The Finger Lakes Opera will present two performances of Puccini’s "Tosca" on Aug. 11 and Aug. 13 at Canandaigua Academy on East Street.
CANANDAIGUA — In just more than six months, the hills surrounding Canandaigua will be alive with the sound of arias and leitmotifs as the Finger Lakes Opera presents Giacomo Puccini’s "Tosca" in a special appearance at Canandaigua Academy.
How quickly the echoes of that performance will fade remains to be seen — as administrators are pondering making the opera's move to Canandaigua a lasting one.
The Finger Lakes Opera, presently based out of SUNY Geneseo, will present two performances of Puccini’s "Tosca" on Aug. 11 and Aug. 13 at Canandaigua Academy on East Street.
For the past three summers, the opera company has performed solely at SUNY Geneseo, with productions last year of "La Traviata" and "I Love A Piano" at the University. This year, however, with a new administration and plans for the campus to undergo some construction, founder and Artistic Director Gerard Floriano decided it might be time to look for a new location.
"I have performed at the Academy as guest conductor of the RPO, and I have worked with the fine musicians of the Music Department at CA on two separate occasions, so I am well aware of the excellent venue that is CA," Floriano wrote in an email to the Daily Messenger
The opera's technical director, Gordon Estey, played an important role in selecting CA. Being a lifelong resident of Canandaigua and respected theater tech professional, Estey was asked to help design the school's theater in 1988. In 1992, when the new high school was completed, Estey was hired as theater manager, a position he still holds, though he will be retiring come June.
"[Floriano] did look at other venues, but after calling me, realized that the Academy is really a well-equipped commercial theater in a high school," Estey said. "The theater is technically more advanced, more modern, much more comfortable for show patrons as well as more production space and back stage amenities than any of the theaters in Geneseo and in this immediate area as well."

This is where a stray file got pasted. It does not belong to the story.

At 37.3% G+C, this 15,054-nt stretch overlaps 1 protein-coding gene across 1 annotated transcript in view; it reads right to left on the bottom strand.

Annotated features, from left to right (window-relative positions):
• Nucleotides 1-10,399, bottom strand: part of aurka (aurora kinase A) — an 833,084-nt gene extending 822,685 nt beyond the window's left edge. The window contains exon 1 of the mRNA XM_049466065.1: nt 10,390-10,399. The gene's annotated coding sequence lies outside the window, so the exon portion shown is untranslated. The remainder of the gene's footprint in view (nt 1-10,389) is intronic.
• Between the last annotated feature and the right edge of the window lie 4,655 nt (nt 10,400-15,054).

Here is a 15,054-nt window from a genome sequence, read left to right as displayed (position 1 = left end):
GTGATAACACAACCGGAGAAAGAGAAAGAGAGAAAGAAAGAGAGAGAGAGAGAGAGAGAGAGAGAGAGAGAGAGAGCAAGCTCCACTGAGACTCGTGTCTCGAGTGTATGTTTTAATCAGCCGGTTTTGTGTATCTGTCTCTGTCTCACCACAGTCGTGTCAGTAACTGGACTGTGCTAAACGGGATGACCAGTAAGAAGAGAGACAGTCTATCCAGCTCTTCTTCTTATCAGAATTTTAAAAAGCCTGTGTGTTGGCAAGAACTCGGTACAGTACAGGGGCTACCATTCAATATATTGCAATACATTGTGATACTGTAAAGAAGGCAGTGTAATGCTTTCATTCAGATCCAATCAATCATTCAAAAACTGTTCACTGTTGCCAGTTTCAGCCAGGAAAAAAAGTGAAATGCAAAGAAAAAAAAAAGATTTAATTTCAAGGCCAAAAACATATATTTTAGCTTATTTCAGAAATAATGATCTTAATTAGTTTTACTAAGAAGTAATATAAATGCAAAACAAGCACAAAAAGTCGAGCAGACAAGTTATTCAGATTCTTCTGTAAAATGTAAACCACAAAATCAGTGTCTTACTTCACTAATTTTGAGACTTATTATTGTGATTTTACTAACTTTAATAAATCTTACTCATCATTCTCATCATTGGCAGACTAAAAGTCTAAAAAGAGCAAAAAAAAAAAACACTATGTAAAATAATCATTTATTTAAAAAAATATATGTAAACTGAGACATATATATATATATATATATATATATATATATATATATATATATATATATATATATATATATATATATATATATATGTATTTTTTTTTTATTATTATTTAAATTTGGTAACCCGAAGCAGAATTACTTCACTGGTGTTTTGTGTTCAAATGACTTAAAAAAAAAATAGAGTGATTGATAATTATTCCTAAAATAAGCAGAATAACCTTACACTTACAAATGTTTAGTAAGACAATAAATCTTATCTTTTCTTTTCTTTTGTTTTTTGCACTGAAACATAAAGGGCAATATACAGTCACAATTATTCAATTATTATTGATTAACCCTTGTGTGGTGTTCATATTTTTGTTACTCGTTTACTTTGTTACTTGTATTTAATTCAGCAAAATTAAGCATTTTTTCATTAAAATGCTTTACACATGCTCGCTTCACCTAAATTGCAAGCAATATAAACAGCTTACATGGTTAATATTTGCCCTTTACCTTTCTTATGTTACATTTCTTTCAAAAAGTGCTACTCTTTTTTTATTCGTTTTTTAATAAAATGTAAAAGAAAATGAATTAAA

In regards to having the production based out of Canandaigua, Floriano said he is excited.
“[Canandaigua] is perfect for what we do as far as it is already a summertime destination,” he said, “and the cultural offerings and ambiance are a great fit.”
Estey also said that another reason Canandaigua was selected is the future opening of the Fort Hill Performing Arts Center. The new commercial theater is expected to seat 450 spectators and house gallery, catering, rehearsal and classroom spaces.
The opera company also has plans to expand its summer season into a festival with multiple performances held at various venues as well as increase its presence in the area year-round, Estey said. In his opinion, "Canandaigua really fills the bill for FLO and their vision."
Karen Miltner of Finger Lakes Visitors Center agrees and said the arts and entertainment culture is part of what makes Ontario County unique.
“FLO should find a ready audience among our visitors as well as residents,” she said. “It adds to the long list of great things for cultural aficionados to do in Ontario County.”
Floriano founded the opera company four years ago. Noticing that there was not a professional summer opera festival in the area, Floriano began working with Christopher Dahl, then-president of SUNY Geneseo, to start his own. The opera was up and running the next year with a production of Georges Bizet’s "Carmen."
Floriano has had years of experience in the field of music performance. A graduate of the Eastman School of Music and SUNY Geneseo, Floriano has toured the world conducting and has performed over 35 full-length operas. He is currently the music director of the Rochester Chamber Orchestra as well as chair of the Department of Music and director of Choral Activities at SUNY Geneseo.
The opera's 2017 website is scheduled to launch in March. Tickets for "Tosca" will become available around the same time.